The biggest issue with the plan is making sure Lydia received a packet with ricin. There might be one stevia packet at the table or a waiter could be bribed to bring her a specific packet.

In conclusion, poisoning Lydia was a minor task for Walt. Let us go back to discussing color and its meaning in Breaking Bad.

Spear Me The Details

Last weekend I had an atlatl demonstrated before me at Wupatki National Park. If you own an dog you may have used this ancient device. After chucking a spear with the paleolithic device I came to the conclusion I should make one this weekend.

The plans come from Make Volume 12. There are many plans available on Instructables as well. It is simple to make and really only requires a handsaw, sandpaper, and layout tools. The build would go much faster with a jigsaw and sander though. If you want to channel your ancestors, then simply find a branch with a fork in it and you are done.

The lines are laid out

A relief cut made

The shape cut with a handsaw

1/4 inch hole drilled at roughly 45 degrees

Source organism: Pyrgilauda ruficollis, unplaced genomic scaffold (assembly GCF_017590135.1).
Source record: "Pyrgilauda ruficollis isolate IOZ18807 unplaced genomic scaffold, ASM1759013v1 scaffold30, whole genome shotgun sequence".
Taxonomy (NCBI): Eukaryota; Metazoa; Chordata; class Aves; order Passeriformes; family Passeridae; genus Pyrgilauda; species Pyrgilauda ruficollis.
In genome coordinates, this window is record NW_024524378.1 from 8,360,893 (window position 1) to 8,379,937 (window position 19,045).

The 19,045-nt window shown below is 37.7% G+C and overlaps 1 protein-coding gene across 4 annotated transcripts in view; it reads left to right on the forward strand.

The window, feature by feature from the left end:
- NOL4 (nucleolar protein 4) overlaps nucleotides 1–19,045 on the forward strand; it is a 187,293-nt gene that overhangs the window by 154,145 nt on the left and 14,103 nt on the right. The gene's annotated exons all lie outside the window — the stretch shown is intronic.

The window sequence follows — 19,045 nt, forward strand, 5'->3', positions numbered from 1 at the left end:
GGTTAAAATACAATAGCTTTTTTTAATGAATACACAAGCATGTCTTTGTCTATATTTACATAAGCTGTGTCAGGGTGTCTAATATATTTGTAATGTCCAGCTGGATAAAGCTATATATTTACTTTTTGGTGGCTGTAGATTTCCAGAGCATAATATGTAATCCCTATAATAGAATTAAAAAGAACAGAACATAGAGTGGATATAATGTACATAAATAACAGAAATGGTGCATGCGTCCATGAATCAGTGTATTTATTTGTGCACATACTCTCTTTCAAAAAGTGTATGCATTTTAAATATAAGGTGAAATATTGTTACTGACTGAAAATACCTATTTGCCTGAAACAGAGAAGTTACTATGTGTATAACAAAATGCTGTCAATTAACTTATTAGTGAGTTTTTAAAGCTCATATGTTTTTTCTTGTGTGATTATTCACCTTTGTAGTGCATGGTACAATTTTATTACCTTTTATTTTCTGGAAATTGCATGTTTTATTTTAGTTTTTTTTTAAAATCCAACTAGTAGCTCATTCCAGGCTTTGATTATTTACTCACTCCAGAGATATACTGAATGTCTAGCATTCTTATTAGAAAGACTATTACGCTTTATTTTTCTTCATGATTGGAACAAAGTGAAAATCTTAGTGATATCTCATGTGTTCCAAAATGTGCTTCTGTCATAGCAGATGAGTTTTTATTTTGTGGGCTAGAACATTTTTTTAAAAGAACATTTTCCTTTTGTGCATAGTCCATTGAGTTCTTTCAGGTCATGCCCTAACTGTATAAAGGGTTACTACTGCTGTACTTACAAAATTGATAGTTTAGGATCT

1/4 inch diameter dowel that is about 1.25 inches long is glued in the hole. It could also be secured with sinew.

The spears were sharpened with a pencil sharpener

A small dimple was drilled in the back of the spear.

The spear is held between the index finger and thumb. The rest of the fingers hold the handle A hole is drilled in the handle for the index finger to go through per the design from Make. This seems unnecessary as it is not difficult to grip the spear without the hole.

Bohemian Gravity

Had I the ability to the sing I would have made this years ago. All I would have needed was the ability to sing. And know physics. And the ability to make sock puppets. But I could have totally made this years ago.